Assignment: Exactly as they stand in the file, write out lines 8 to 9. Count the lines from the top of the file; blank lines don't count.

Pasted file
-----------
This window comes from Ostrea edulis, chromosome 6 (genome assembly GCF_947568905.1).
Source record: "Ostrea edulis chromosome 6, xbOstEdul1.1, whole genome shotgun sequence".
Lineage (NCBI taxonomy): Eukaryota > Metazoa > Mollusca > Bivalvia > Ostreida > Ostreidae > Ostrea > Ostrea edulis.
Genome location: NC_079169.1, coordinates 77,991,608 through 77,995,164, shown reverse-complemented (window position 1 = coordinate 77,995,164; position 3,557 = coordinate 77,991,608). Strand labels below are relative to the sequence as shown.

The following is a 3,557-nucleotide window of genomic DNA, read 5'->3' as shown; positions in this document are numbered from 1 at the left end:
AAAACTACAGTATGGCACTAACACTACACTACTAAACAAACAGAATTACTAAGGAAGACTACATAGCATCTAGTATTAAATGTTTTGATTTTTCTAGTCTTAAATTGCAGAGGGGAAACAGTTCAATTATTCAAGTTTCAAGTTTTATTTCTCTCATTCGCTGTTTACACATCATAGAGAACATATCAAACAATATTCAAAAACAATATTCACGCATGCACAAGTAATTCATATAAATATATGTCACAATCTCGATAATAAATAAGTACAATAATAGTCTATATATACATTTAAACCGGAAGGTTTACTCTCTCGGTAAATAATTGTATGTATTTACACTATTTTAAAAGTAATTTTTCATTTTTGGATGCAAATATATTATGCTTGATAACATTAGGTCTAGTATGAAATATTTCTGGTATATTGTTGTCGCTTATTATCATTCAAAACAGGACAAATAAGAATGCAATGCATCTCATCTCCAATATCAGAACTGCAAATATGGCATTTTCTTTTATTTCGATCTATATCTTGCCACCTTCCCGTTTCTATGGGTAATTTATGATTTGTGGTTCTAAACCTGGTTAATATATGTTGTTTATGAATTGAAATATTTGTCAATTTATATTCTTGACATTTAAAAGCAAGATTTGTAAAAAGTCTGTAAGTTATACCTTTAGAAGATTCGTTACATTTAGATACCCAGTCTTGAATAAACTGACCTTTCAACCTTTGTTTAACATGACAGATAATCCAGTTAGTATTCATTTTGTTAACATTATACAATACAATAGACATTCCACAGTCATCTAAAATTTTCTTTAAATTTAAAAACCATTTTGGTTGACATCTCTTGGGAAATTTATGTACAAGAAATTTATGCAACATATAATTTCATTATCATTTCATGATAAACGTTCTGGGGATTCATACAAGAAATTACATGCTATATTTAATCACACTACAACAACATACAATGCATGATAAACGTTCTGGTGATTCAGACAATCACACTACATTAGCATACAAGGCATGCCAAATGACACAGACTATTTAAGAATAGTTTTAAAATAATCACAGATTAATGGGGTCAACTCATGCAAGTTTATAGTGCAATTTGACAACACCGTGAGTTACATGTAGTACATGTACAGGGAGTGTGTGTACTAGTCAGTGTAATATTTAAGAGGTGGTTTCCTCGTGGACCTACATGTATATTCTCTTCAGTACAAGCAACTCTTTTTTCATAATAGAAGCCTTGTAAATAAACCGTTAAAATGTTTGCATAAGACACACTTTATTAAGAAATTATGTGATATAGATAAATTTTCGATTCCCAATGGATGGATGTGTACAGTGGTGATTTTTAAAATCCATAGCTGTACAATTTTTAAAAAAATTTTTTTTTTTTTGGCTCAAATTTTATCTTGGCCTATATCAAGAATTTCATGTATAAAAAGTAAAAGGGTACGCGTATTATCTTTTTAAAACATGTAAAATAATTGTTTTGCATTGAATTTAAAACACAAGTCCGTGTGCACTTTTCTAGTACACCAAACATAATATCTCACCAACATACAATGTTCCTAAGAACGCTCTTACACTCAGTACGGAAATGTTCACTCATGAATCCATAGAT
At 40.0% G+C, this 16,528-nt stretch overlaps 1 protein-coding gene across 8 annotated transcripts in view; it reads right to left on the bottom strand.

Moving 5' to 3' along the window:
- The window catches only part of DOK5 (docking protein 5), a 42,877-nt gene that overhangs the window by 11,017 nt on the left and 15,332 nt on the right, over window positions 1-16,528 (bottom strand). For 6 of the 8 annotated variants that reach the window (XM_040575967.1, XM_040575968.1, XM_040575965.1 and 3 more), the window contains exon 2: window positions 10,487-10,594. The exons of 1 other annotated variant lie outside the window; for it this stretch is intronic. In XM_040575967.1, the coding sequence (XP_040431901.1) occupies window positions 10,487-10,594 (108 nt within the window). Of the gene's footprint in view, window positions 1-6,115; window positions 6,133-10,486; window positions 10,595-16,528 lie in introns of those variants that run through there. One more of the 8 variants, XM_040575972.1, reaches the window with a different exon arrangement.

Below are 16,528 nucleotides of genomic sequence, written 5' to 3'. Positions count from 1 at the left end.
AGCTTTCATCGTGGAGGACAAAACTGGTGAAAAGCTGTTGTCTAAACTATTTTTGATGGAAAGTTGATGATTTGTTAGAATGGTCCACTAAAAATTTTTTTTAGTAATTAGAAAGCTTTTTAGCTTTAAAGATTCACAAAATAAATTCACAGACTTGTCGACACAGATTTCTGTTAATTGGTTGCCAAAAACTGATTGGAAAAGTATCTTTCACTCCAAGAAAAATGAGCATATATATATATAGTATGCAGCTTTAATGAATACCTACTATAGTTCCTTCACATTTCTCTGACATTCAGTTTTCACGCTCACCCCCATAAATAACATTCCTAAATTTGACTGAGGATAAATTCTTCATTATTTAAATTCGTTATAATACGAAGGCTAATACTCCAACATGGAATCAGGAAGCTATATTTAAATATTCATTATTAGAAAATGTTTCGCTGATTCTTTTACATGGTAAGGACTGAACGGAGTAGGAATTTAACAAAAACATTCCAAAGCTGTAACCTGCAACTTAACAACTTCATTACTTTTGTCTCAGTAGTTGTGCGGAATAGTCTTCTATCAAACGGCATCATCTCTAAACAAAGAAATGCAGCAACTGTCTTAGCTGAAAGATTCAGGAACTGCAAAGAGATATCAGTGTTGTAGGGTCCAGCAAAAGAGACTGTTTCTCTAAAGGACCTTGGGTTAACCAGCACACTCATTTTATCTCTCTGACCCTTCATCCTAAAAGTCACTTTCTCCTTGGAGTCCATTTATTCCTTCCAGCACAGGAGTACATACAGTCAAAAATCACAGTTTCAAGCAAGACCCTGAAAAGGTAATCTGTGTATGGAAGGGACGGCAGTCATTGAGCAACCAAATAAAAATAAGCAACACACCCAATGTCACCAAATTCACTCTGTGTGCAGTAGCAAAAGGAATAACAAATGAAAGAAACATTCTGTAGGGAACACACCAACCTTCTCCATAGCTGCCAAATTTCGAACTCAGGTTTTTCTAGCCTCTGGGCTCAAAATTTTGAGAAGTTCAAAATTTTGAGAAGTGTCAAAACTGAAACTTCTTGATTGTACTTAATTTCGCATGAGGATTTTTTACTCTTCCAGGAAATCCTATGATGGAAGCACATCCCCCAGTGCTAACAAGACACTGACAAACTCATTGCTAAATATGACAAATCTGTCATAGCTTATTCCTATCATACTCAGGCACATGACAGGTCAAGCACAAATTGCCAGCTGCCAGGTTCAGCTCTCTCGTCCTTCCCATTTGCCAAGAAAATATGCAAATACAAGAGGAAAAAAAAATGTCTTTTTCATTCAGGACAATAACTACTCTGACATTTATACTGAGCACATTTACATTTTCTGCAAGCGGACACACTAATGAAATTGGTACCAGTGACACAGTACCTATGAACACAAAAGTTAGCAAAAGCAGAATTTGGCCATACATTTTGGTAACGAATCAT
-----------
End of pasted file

Moving 5' to 3' along the window:
- The window catches only part of DOK5 (docking protein 5), a 42,877-nt gene that overhangs the window by 11,017 nt on the left and 15,332 nt on the right, over window positions 1-16,528 (bottom strand). For 6 of the 8 annotated variants that reach the window (XM_040575967.1, XM_040575968.1, XM_040575965.1 and 3 more), the window contains exon 2: window positions 10,487-10,594. The exons of 1 other annotated variant lie outside the window; for it this stretch is intronic. In XM_040575967.1, the coding sequence (XP_040431901.1) occupies window positions 10,487-10,594 (108 nt within the window). Of the gene's footprint in view, window positions 1-6,115; window positions 6,133-10,486; window positions 10,595-16,528 lie in introns of those variants that run through there. One more of the 8 variants, XM_040575972.1, reaches the window with a different exon arrangement.